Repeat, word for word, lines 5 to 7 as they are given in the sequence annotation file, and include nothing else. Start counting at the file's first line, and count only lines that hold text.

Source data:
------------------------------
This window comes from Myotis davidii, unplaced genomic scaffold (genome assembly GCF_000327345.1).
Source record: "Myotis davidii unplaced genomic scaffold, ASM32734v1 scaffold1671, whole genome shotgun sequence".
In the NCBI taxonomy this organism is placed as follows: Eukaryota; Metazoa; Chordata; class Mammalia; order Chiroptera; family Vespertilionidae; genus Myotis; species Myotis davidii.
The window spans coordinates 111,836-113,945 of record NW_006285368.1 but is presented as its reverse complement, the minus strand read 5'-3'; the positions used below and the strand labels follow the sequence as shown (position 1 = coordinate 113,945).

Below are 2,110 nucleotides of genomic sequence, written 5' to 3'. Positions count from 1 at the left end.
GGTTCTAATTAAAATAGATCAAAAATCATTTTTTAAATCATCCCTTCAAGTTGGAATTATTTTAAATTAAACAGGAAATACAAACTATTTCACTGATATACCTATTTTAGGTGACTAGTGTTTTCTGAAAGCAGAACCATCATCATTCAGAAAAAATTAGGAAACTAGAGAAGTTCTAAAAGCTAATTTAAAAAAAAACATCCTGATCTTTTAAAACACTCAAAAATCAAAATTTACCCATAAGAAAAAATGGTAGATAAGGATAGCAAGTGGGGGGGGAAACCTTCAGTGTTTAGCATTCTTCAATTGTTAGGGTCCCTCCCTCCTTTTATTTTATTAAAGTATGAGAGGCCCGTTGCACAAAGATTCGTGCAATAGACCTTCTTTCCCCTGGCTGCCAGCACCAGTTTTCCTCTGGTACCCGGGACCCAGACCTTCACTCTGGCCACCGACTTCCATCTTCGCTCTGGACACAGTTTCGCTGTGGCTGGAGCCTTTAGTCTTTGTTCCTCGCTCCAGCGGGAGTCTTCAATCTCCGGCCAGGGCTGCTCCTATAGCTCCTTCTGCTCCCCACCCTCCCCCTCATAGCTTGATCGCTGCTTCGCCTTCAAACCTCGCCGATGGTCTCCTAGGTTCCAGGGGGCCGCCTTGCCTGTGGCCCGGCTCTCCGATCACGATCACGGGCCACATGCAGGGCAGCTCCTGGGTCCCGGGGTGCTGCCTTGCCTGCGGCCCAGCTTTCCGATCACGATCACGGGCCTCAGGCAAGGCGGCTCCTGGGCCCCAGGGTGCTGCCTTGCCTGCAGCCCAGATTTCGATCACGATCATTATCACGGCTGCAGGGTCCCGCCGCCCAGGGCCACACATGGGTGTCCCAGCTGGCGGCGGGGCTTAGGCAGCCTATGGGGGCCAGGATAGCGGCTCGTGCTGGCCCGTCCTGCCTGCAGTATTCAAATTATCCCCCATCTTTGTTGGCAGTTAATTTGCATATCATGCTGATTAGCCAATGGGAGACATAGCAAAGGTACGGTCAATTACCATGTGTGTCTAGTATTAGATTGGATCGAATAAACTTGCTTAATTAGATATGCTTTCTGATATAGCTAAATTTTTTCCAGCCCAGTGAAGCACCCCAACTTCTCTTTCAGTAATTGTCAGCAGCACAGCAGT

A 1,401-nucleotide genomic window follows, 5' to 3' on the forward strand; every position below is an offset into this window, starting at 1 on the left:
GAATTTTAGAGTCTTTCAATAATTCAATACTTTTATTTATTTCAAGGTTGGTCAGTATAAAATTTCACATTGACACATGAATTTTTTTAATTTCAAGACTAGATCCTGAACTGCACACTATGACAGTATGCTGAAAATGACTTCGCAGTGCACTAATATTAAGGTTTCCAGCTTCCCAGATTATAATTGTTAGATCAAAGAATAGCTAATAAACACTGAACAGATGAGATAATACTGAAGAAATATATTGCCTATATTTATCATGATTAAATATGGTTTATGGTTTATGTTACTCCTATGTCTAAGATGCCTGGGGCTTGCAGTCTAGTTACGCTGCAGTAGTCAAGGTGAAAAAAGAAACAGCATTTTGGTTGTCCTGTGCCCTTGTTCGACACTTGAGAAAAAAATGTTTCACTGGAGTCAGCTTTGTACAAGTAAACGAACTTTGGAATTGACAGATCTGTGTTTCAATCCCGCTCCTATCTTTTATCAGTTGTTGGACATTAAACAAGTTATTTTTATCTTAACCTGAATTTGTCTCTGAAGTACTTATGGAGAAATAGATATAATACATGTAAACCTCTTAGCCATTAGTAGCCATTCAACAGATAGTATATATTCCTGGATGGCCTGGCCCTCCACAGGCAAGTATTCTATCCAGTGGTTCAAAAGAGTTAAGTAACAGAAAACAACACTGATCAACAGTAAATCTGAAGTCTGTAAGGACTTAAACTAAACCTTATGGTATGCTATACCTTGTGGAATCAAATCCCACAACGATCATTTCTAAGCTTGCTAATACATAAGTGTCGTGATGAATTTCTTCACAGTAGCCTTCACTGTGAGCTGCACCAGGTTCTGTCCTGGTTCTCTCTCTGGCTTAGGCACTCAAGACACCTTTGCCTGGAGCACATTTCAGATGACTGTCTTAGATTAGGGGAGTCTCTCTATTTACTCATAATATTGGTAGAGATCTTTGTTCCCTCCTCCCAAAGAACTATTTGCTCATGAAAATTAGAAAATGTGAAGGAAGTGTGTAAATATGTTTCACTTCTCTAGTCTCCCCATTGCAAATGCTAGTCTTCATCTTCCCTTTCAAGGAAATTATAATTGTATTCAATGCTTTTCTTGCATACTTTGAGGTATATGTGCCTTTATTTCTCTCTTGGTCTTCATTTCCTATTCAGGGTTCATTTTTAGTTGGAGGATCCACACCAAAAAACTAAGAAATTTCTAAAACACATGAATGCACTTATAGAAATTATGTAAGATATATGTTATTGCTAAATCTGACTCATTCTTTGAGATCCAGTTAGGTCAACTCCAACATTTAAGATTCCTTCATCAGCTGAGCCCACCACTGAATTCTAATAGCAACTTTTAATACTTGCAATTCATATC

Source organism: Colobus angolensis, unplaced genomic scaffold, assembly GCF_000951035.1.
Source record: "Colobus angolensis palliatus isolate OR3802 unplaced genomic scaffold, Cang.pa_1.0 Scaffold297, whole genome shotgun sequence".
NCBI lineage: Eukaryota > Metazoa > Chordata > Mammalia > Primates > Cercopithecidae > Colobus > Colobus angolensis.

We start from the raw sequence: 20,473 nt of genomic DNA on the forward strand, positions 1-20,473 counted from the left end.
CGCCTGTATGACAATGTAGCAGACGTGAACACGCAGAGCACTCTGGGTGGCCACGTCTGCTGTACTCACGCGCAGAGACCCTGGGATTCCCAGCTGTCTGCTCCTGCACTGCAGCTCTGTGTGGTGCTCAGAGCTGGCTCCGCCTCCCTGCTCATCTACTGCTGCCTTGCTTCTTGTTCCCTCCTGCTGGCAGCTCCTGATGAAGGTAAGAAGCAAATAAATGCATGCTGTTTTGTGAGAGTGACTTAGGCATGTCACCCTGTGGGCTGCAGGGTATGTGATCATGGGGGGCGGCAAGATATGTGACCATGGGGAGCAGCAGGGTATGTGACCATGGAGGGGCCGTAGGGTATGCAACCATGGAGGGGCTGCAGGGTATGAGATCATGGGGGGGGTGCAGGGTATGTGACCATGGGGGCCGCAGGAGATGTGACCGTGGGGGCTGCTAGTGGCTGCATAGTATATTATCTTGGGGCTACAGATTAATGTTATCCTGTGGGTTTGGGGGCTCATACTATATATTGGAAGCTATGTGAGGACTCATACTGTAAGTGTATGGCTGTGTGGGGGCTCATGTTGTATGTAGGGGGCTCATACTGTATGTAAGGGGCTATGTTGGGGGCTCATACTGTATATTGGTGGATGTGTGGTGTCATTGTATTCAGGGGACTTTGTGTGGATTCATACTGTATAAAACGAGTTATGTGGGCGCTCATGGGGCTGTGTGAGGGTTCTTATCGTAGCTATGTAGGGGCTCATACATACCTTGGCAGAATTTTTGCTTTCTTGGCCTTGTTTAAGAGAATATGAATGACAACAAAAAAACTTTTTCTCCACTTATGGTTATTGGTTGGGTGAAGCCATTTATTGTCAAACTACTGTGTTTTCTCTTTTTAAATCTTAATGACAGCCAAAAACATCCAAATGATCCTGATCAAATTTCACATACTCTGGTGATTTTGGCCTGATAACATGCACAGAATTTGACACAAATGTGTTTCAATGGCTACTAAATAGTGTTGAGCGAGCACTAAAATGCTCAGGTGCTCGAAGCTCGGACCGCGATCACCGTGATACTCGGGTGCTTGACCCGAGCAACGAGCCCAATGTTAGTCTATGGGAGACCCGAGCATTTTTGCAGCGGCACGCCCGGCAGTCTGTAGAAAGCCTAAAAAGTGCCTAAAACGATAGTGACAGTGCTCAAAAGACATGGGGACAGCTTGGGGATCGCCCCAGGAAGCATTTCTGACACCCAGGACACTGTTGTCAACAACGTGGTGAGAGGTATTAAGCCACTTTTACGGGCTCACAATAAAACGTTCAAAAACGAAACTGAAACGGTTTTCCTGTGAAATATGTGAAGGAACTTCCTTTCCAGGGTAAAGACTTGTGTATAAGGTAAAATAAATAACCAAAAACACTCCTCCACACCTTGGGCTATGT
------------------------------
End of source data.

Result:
Below are 2,110 nucleotides of genomic sequence, written 5' to 3'. Positions count from 1 at the left end.
GGTTCTAATTAAAATAGATCAAAAATCATTTTTTAAATCATCCCTTCAAGTTGGAATTATTTTAAATTAAACAGGAAATACAAACTATTTCACTGATATACCTATTTTAGGTGACTAGTGTTTTCTGAAAGCAGAACCATCATCATTCAGAAAAAATTAGGAAACTAGAGAAGTTCTAAAAGCTAATTTAAAAAAAAACATCCTGATCTTTTAAAACACTCAAAAATCAAAATTTACCCATAAGAAAAAATGGTAGATAAGGATAGCAAGTGGGGGGGGAAACCTTCAGTGTTTAGCATTCTTCAATTGTTAGGGTCCCTCCCTCCTTTTATTTTATTAAAGTATGAGAGGCCCGTTGCACAAAGATTCGTGCAATAGACCTTCTTTCCCCTGGCTGCCAGCACCAGTTTTCCTCTGGTACCCGGGACCCAGACCTTCACTCTGGCCACCGACTTCCATCTTCGCTCTGGACACAGTTTCGCTGTGGCTGGAGCCTTTAGTCTTTGTTCCTCGCTCCAGCGGGAGTCTTCAATCTCCGGCCAGGGCTGCTCCTATAGCTCCTTCTGCTCCCCACCCTCCCCCTCATAGCTTGATCGCTGCTTCGCCTTCAAACCTCGCCGATGGTCTCCTAGGTTCCAGGGGGCCGCCTTGCCTGTGGCCCGGCTCTCCGATCACGATCACGGGCCACATGCAGGGCAGCTCCTGGGTCCCGGGGTGCTGCCTTGCCTGCGGCCCAGCTTTCCGATCACGATCACGGGCCTCAGGCAAGGCGGCTCCTGGGCCCCAGGGTGCTGCCTTGCCTGCAGCCCAGATTTCGATCACGATCATTATCACGGCTGCAGGGTCCCGCCGCCCAGGGCCACACATGGGTGTCCCAGCTGGCGGCGGGGCTTAGGCAGCCTATGGGGGCCAGGATAGCGGCTCGTGCTGGCCCGTCCTGCCTGCAGTATTCAAATTATCCCCCATCTTTGTTGGCAGTTAATTTGCATATCATGCTGATTAGCCAATGGGAGACATAGCAAAGGTACGGTCAATTACCATGTGTGTCTAGTATTAGATTGGATCGAATAAACTTGCTTAATTAGATATGCTTTCTGATATAGCTAAATTTTTTCCAGCCCAGTGAAGCACCCCAACTTCTCTTTCAGTAATTGTCAGCAGCACAGCAGT

A 1,401-nucleotide genomic window follows, 5' to 3' on the forward strand; every position below is an offset into this window, starting at 1 on the left: